|Posted on November 10, 2013 at 3:05 PM|
It's just one game. Remember that.
No matter how humiliating, no matter how horrific -- it's just one game.
Today, the Indianapolis Colts lost 38-8 to a bad St. Louis Rams team led by Kellen Clemens, a backup quarterback who hasn't started more than 3 games in one year since Andrew Luck was a teenager. Though the Rams came into Indianapolis as one of the weaker teams the NFL had to offer, they defeated the Colts handily in Indy.
Remember the big to-do that was made of the Colts victory over the Broncos and the criticism of Peyton Manning that ensued?
Stupidity must be in vogue, because despite Manning leading the league in both passing yards and touchdown passes in Week 7, people were quick to jump on the Andrew Luck bandwagon. It didn't matter to them that Luck hasn't been prodctive, accurate or efficent so far in 2013.
Against a weak Rams defense this week, Luck struggled to perform at a pro football level -- leading the Colts to only 8 total points. After throwing his third interception of the game, the Colts pulled Luck in favor of Matt Hasselbeck as they had no chance to come back and beat the Rams who had overwhelmed them all day.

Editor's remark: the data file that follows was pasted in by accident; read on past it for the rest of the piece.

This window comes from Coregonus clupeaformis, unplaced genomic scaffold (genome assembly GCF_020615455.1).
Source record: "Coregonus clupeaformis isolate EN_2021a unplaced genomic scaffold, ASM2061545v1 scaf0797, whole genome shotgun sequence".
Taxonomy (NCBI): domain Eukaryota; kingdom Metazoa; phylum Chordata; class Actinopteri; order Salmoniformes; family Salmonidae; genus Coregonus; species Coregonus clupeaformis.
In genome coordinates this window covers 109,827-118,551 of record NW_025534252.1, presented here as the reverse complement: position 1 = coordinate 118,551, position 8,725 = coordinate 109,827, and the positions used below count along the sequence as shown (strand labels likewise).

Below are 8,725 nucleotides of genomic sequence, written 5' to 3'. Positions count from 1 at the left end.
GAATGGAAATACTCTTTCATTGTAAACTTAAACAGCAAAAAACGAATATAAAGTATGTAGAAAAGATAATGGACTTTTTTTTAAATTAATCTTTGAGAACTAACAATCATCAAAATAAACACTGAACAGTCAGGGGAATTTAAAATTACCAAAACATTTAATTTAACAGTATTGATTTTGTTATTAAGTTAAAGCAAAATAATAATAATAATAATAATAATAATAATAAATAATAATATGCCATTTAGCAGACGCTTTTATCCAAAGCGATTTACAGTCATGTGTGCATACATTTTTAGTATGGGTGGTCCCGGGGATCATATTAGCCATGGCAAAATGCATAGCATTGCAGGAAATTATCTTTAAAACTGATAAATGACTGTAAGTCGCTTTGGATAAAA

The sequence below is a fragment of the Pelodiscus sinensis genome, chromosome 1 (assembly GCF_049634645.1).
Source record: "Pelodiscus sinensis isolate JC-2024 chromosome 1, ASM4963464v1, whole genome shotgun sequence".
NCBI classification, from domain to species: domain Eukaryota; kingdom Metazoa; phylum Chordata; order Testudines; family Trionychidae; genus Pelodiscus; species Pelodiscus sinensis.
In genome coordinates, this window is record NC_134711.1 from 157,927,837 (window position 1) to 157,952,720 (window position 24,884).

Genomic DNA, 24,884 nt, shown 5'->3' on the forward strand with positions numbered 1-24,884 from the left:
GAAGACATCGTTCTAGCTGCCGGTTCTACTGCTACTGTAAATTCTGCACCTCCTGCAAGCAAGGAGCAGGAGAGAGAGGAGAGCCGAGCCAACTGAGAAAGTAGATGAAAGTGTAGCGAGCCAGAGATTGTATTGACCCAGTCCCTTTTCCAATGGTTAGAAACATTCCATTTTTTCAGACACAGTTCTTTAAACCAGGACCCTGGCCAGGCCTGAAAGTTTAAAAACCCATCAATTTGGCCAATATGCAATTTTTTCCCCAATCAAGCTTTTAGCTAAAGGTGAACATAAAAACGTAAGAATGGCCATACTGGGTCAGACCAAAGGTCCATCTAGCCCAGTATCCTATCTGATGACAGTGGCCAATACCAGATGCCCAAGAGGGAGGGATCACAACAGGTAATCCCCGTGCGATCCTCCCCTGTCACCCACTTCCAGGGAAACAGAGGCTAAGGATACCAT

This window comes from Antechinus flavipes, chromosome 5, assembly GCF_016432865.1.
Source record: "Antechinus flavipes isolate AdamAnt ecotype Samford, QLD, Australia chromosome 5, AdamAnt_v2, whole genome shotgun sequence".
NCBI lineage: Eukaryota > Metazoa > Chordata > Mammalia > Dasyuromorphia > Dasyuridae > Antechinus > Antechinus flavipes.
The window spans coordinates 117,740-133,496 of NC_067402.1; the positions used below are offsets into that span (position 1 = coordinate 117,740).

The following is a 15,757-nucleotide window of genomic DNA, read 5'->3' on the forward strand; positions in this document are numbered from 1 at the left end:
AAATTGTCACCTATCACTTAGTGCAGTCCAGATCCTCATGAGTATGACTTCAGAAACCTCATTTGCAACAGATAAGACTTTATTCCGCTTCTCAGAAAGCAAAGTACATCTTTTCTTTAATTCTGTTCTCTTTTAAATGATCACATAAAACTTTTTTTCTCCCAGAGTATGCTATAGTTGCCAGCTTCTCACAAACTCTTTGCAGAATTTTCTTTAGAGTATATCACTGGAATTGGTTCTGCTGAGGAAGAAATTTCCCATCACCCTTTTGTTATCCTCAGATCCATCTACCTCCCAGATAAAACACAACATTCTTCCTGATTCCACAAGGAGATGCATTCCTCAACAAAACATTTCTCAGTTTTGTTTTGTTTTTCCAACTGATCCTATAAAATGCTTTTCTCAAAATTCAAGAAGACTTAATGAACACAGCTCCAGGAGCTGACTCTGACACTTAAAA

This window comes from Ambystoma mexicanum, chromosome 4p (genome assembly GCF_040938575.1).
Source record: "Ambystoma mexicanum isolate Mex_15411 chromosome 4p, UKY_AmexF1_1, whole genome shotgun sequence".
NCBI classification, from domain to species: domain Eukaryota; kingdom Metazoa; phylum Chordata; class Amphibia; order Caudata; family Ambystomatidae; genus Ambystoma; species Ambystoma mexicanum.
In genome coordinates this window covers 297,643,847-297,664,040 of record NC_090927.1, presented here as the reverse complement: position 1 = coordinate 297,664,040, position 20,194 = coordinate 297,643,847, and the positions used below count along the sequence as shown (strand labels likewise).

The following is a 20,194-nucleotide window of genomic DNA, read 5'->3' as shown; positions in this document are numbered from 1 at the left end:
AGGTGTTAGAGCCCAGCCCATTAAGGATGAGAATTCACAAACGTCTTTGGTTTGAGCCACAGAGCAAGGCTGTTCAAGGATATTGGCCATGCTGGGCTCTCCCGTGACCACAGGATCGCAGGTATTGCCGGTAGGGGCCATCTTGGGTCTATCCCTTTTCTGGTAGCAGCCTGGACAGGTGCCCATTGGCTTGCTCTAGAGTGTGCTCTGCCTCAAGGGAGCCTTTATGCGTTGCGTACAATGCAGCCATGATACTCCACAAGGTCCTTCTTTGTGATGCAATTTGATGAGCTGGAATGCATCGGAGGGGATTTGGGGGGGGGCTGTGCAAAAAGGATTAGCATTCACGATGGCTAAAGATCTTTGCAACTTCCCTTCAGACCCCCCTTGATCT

Andrew Luck (vs. Rams): 29 of 47 for 353 yards, 1 touchdown and 3 interceptions. 65.3 passer rating.
Kellen Clemens (vs. Colts): 9 of 16 for 247 yards, 2 touchdowns and 0 interceptions. 140.6 passer rating.
Luck's ineptitude against a bad football team, in reality, casts a far darker cloud over his season than Manning's productive output against an elite Colts defense casts over his. It shouldn't take such dramatic examples of the "any given Sunday" mantra to make fans wake up and realize how senseless it is to assign an inordinate amount of value to the results of any one game.
It's obvious that Luck will be far less criticized for his poor performance at home against a bad team than Manning was for his good performance on the road against a so-called elite team. The treatment of the two quarterbacks by the media is transparent. Thankfully, that doesn't change the reality.